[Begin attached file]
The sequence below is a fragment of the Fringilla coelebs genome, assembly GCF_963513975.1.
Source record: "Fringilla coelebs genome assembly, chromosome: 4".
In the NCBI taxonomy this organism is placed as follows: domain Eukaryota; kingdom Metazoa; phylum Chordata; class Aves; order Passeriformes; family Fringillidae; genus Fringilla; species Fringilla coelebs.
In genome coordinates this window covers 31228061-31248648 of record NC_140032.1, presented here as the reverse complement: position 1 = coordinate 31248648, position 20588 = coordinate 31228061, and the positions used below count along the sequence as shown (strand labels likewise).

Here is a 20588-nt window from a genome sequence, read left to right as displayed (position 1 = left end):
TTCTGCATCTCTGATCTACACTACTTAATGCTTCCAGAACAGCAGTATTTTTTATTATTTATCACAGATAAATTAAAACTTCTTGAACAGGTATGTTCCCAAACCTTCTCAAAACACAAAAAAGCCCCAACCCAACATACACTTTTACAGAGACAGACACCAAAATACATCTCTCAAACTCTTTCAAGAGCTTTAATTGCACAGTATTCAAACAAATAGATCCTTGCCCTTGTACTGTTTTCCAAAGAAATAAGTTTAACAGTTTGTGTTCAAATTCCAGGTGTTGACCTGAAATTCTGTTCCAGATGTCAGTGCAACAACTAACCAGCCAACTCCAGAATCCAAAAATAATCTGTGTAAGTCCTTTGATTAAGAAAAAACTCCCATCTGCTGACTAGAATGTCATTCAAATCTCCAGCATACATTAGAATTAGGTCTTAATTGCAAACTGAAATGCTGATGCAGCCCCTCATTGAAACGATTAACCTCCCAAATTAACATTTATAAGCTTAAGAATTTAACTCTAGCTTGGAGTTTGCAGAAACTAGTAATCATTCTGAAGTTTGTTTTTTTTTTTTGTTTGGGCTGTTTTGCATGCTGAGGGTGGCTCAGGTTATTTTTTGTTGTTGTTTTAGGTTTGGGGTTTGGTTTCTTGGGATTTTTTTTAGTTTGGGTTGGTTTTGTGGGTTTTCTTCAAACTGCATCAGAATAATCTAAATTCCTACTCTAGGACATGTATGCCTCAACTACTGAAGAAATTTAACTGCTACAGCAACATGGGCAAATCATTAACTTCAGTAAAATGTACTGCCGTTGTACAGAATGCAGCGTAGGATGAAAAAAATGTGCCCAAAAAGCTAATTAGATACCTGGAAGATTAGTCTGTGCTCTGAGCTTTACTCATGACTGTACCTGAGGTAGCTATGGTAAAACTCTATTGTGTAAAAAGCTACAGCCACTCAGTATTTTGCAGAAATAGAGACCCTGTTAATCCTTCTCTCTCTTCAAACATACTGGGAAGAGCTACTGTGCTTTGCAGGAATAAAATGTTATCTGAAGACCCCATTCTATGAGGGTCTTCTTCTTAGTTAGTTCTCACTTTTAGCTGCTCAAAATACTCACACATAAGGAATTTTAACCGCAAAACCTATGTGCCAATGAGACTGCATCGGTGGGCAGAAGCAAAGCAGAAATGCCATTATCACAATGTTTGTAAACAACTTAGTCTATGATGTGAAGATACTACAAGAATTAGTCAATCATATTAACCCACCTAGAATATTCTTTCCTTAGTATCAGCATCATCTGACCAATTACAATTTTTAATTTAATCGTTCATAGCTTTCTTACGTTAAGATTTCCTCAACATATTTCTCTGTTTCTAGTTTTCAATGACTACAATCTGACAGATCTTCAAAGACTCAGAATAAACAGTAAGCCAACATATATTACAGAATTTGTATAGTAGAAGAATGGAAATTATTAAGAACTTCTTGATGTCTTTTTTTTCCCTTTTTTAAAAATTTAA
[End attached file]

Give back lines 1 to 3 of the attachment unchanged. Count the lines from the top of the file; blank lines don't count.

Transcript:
The sequence below is a fragment of the Fringilla coelebs genome, assembly GCF_963513975.1.
Source record: "Fringilla coelebs genome assembly, chromosome: 4".
In the NCBI taxonomy this organism is placed as follows: domain Eukaryota; kingdom Metazoa; phylum Chordata; class Aves; order Passeriformes; family Fringillidae; genus Fringilla; species Fringilla coelebs.